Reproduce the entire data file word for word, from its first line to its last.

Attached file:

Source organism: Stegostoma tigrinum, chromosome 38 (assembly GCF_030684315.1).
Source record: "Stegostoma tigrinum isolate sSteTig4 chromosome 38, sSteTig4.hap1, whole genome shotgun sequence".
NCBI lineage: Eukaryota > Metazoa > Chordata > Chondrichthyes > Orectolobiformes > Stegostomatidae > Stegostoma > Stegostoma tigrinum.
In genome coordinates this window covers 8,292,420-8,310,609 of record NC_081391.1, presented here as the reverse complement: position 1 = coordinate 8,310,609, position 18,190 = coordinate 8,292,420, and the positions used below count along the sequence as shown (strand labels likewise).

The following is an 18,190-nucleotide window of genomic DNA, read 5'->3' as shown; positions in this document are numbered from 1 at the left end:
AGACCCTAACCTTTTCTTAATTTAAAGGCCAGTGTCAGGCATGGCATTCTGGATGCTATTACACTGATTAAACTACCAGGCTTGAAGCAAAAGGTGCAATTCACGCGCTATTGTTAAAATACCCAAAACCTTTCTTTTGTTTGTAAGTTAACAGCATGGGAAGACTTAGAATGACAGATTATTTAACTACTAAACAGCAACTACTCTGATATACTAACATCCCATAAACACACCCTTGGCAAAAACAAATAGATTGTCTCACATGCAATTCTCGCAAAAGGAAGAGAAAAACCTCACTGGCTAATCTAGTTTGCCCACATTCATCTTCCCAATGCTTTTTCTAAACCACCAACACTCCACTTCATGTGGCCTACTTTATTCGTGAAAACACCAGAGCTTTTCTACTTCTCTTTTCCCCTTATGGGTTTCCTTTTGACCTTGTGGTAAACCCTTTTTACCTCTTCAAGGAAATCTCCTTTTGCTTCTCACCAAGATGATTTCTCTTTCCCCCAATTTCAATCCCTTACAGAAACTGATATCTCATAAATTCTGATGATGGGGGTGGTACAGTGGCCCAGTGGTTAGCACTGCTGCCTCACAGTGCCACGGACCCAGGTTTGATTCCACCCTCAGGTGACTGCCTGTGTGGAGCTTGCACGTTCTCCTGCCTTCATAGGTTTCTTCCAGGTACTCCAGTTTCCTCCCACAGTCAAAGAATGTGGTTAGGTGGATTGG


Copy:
Source organism: Stegostoma tigrinum, chromosome 38 (assembly GCF_030684315.1).
Source record: "Stegostoma tigrinum isolate sSteTig4 chromosome 38, sSteTig4.hap1, whole genome shotgun sequence".
NCBI lineage: Eukaryota > Metazoa > Chordata > Chondrichthyes > Orectolobiformes > Stegostomatidae > Stegostoma > Stegostoma tigrinum.
In genome coordinates this window covers 8,292,420-8,310,609 of record NC_081391.1, presented here as the reverse complement: position 1 = coordinate 8,310,609, position 18,190 = coordinate 8,292,420, and the positions used below count along the sequence as shown (strand labels likewise).

The following is an 18,190-nucleotide window of genomic DNA, read 5'->3' as shown; positions in this document are numbered from 1 at the left end:
AGACCCTAACCTTTTCTTAATTTAAAGGCCAGTGTCAGGCATGGCATTCTGGATGCTATTACACTGATTAAACTACCAGGCTTGAAGCAAAAGGTGCAATTCACGCGCTATTGTTAAAATACCCAAAACCTTTCTTTTGTTTGTAAGTTAACAGCATGGGAAGACTTAGAATGACAGATTATTTAACTACTAAACAGCAACTACTCTGATATACTAACATCCCATAAACACACCCTTGGCAAAAACAAATAGATTGTCTCACATGCAATTCTCGCAAAAGGAAGAGAAAAACCTCACTGGCTAATCTAGTTTGCCCACATTCATCTTCCCAATGCTTTTTCTAAACCACCAACACTCCACTTCATGTGGCCTACTTTATTCGTGAAAACACCAGAGCTTTTCTACTTCTCTTTTCCCCTTATGGGTTTCCTTTTGACCTTGTGGTAAACCCTTTTTACCTCTTCAAGGAAATCTCCTTTTGCTTCTCACCAAGATGATTTCTCTTTCCCCCAATTTCAATCCCTTACAGAAACTGATATCTCATAAATTCTGATGATGGGGGTGGTACAGTGGCCCAGTGGTTAGCACTGCTGCCTCACAGTGCCACGGACCCAGGTTTGATTCCACCCTCAGGTGACTGCCTGTGTGGAGCTTGCACGTTCTCCTGCCTTCATAGGTTTCTTCCAGGTACTCCAGTTTCCTCCCACAGTCAAAGAATGTGGTTAGGTGGATTGG